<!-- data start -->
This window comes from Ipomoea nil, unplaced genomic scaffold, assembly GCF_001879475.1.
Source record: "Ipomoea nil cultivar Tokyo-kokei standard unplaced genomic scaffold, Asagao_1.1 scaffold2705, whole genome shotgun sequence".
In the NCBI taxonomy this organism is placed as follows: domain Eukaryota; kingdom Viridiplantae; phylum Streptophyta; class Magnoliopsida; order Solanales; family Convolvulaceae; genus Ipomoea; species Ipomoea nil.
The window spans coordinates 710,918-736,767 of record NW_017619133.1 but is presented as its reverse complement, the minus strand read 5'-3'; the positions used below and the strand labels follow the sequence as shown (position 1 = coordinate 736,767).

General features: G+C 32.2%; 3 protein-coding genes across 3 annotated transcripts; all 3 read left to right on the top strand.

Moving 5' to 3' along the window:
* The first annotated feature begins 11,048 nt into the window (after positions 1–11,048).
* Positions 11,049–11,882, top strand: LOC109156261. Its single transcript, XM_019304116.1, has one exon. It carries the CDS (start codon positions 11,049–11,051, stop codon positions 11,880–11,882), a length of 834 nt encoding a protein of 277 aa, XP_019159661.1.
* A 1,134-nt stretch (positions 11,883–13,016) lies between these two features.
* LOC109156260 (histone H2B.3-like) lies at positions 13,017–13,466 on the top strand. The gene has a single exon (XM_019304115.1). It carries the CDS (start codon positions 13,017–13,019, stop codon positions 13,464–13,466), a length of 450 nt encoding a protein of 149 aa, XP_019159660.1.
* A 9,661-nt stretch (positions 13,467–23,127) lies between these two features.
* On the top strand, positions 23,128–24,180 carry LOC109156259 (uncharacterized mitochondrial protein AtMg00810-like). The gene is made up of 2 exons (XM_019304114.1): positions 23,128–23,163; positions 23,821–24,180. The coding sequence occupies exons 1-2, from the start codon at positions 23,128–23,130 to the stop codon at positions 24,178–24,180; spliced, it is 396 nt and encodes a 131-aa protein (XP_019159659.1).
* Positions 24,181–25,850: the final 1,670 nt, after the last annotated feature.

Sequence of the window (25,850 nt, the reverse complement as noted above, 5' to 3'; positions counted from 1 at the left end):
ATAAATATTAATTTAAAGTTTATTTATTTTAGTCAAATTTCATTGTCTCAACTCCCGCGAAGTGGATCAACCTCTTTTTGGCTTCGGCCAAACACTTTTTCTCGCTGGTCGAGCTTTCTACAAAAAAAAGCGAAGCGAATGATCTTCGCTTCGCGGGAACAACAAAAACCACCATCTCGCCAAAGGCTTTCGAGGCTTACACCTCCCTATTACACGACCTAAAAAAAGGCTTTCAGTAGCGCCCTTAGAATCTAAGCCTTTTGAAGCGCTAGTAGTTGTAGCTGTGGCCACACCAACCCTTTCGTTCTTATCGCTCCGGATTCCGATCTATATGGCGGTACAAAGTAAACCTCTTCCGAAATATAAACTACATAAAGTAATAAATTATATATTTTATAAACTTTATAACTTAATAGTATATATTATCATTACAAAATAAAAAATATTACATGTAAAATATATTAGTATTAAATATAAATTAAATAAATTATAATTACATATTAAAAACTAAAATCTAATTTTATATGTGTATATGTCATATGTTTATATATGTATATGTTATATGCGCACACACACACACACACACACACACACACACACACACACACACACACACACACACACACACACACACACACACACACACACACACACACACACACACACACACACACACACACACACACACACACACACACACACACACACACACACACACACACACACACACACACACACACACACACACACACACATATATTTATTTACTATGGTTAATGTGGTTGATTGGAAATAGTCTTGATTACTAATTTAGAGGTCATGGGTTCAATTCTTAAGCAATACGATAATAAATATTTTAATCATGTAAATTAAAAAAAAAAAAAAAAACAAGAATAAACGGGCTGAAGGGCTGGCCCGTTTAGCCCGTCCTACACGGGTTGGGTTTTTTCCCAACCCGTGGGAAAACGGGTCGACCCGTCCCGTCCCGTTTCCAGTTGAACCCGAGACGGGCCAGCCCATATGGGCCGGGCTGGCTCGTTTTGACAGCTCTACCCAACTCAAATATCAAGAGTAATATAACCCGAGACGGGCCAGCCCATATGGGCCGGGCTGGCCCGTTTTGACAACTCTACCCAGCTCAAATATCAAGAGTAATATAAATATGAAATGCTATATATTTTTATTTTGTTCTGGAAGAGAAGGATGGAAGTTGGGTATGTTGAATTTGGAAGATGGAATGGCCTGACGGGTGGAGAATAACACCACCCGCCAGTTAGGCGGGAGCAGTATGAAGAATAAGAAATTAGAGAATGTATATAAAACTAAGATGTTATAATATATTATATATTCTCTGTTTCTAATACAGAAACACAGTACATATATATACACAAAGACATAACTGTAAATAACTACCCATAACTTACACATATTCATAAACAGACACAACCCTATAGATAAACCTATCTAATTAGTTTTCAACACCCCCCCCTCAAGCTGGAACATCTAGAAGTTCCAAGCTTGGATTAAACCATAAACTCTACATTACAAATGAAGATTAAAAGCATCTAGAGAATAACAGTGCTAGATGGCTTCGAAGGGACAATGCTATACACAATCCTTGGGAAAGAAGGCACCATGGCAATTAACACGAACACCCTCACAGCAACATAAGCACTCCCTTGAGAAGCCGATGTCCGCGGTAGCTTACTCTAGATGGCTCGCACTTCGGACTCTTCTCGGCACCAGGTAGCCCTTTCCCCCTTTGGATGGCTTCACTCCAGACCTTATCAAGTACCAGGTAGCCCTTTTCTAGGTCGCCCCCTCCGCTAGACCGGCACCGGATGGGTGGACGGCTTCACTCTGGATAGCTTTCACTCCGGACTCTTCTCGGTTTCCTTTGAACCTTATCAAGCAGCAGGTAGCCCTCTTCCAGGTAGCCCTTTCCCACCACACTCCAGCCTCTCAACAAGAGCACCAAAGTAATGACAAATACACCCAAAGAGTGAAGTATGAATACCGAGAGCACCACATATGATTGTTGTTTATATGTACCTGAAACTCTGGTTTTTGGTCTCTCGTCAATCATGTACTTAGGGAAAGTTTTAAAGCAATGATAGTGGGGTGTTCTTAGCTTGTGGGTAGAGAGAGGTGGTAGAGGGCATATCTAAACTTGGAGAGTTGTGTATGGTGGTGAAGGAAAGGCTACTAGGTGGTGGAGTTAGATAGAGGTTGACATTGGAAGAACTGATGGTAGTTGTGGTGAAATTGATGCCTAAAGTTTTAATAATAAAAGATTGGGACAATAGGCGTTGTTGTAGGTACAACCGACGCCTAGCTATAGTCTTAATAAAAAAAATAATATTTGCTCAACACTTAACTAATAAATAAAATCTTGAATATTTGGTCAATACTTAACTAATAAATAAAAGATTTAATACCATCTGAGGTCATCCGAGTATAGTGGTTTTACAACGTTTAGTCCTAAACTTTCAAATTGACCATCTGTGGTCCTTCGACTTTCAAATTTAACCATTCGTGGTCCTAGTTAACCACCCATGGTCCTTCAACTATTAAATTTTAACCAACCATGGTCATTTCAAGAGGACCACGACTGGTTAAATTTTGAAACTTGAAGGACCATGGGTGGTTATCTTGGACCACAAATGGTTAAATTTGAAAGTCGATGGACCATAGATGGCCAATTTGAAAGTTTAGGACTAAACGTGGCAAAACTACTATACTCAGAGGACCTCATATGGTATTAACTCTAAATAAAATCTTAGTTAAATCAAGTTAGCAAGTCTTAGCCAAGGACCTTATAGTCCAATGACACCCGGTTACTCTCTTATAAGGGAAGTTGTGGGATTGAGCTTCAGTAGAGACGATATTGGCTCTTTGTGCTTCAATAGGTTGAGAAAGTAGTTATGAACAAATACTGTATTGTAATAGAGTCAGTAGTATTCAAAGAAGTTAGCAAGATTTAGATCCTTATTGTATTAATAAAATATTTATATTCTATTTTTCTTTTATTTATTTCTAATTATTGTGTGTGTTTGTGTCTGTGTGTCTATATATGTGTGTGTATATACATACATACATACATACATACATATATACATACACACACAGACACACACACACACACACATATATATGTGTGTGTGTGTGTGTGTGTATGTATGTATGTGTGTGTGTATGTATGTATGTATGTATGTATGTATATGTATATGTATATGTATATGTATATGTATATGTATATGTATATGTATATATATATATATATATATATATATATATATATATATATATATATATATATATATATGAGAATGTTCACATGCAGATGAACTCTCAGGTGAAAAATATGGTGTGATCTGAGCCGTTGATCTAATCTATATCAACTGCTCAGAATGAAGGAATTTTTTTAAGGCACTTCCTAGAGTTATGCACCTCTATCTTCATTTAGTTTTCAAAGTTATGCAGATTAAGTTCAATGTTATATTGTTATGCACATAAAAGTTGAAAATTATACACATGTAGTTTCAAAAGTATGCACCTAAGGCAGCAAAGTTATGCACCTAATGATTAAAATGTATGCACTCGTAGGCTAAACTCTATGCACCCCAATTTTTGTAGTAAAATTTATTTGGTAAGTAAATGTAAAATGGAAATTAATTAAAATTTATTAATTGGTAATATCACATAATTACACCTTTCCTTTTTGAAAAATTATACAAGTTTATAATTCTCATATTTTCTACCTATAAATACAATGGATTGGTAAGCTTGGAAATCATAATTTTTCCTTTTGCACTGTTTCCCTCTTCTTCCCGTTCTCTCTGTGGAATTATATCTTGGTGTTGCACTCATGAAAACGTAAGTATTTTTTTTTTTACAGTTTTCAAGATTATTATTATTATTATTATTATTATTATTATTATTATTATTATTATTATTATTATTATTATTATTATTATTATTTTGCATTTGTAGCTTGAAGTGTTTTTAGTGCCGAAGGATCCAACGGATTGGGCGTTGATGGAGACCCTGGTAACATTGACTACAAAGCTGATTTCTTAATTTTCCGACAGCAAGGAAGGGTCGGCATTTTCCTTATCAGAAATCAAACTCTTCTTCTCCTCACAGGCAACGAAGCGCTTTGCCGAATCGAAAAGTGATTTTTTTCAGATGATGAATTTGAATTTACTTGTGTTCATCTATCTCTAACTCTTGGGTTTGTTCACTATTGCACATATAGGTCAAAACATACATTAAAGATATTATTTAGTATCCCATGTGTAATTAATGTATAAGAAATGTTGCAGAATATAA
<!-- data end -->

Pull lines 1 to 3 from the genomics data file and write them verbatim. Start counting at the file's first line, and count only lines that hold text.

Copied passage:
This window comes from Ipomoea nil, unplaced genomic scaffold, assembly GCF_001879475.1.
Source record: "Ipomoea nil cultivar Tokyo-kokei standard unplaced genomic scaffold, Asagao_1.1 scaffold2705, whole genome shotgun sequence".
In the NCBI taxonomy this organism is placed as follows: domain Eukaryota; kingdom Viridiplantae; phylum Streptophyta; class Magnoliopsida; order Solanales; family Convolvulaceae; genus Ipomoea; species Ipomoea nil.